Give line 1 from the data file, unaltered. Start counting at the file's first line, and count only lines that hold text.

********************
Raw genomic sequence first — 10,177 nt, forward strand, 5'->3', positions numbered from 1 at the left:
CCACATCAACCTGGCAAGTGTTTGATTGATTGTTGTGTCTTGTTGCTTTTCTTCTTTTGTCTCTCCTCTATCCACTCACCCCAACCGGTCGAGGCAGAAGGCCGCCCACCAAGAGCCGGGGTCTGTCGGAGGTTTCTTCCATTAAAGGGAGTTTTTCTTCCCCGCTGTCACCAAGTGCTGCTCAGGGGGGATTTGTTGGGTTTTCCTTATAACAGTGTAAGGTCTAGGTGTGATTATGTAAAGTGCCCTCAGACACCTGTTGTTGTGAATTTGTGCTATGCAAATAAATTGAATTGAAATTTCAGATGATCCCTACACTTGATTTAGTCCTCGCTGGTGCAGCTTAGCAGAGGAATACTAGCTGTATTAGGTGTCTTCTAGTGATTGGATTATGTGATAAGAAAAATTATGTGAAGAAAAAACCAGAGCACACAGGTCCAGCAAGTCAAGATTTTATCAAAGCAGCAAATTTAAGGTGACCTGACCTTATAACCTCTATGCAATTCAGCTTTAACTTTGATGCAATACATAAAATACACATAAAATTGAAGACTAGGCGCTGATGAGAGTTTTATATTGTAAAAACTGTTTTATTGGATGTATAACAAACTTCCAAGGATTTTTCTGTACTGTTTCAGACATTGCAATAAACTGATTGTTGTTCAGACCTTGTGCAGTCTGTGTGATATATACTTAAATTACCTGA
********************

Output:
Raw genomic sequence first — 10,177 nt, forward strand, 5'->3', positions numbered from 1 at the left: